By Lisa Loomis

An emergency hearing to halt the delivery of a home to a parcel of land in Waitsfield was continued in Washington Superior Court this week.

The hearing began on May 19 and involves a petition by Tom and Judy Buczkowski to halt the delivery of a home for George Beattie on a parcel of land located near Old Talc Mine, a private road in Waitsfield near the Moretown town line. The Buczkowskis own a 19-acre parcel of land. Beattie owns a parcel of land adjoining it.

The Buczkowskis allege that Beattie's parcel is landlocked and in court documents site a portion of his warranty deed which reads "the land and premises conveyed hereby does not now have a known right of way for access between it and a public highway." They argue that Beattie has repeatedly trespassed on their land, has entered their property with heavy machinery, and destroyed trees and vegetation, starting in 1999 and continuing through this spring. The Buczkowskis served Beattie a notice of trespass in December 1999 and again in March 2009.


This winter Beattie received a building permit from the town of Waitsfield, providing the town with documentation indicating that he had access to his land via Old Talc Mine Road. In addition to the court proceedings this week, the Buczkowskis' attorney, Lauren Kolitch, filed a request that the town revoke that permit and serve notice of violation to Beattie for failure to comply with the town's land use regulations.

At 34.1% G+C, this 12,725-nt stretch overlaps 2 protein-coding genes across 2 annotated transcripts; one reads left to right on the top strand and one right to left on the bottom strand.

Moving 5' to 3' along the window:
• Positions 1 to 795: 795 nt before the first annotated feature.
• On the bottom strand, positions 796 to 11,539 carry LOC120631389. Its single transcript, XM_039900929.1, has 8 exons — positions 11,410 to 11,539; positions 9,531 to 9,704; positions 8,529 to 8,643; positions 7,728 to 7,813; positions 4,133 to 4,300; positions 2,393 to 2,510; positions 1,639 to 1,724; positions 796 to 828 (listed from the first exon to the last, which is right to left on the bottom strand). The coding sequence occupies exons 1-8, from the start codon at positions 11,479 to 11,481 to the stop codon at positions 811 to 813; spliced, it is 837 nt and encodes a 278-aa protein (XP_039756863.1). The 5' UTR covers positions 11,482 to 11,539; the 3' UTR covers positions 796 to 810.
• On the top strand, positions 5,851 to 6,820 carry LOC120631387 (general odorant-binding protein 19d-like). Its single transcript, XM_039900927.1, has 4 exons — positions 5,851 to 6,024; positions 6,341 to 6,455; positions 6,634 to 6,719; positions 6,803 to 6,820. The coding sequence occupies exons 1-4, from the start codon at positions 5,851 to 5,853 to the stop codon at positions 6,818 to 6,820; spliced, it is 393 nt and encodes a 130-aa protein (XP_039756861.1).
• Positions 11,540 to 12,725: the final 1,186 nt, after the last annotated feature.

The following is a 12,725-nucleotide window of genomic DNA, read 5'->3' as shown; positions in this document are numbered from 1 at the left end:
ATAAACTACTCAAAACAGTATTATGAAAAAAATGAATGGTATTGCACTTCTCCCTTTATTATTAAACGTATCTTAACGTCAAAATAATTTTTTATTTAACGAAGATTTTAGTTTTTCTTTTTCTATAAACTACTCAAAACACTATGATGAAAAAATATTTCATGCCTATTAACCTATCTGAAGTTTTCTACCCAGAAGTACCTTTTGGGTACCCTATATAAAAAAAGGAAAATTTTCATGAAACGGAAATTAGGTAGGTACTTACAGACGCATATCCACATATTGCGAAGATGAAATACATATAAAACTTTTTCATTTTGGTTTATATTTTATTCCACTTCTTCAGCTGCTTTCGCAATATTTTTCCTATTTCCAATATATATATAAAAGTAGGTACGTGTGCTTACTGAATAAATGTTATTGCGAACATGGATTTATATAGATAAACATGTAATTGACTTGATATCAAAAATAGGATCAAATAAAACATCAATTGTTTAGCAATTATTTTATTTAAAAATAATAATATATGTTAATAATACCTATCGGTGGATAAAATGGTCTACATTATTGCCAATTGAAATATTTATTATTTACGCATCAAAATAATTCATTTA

The regulations require that homeowners have frontage on a public road or a permitted easement or right of way 20 feet wide to receive a building permit. When that is not the case an applicant must go before the development review board for approval.

In April and May, according to court documents, Beattie began developing his land using two private roads, Old Talc Mine and Stony Farm Road, for access. The Buczkowskis asked the court for injunctive relief to prevent Beattie from trespassing and from having a home delivered/installed via their land and asked for damages, attorney's fees and no further interference with their "right to quiet enjoyment of their property and lands."


Tuesday's court hearing was continued to an unspecific date and the town denied the petition to revoke the building permit. The Buczkowskis' attorney, Kolitch, also filed a request for a jurisdictional opinion with Act 250, which issued the permit that created the two-lot subdivision from which their parcel was created. She cited a provision of the original Act 250 permit, which "prohibits the use of any road, which may be subsequently permitted to serve these two lots, as access to any adjacent tracts without the filing of an amendment application and evidence under all applicable criteria."

Dick King, who is the attorney for Beattie, has not yet filed responses to Kolitch's documents and has 20 days to do so. Act 250 has not yet responded either. Kolitch said she will appeal the town of Waitsfield's denial of her request to revoke the building permit.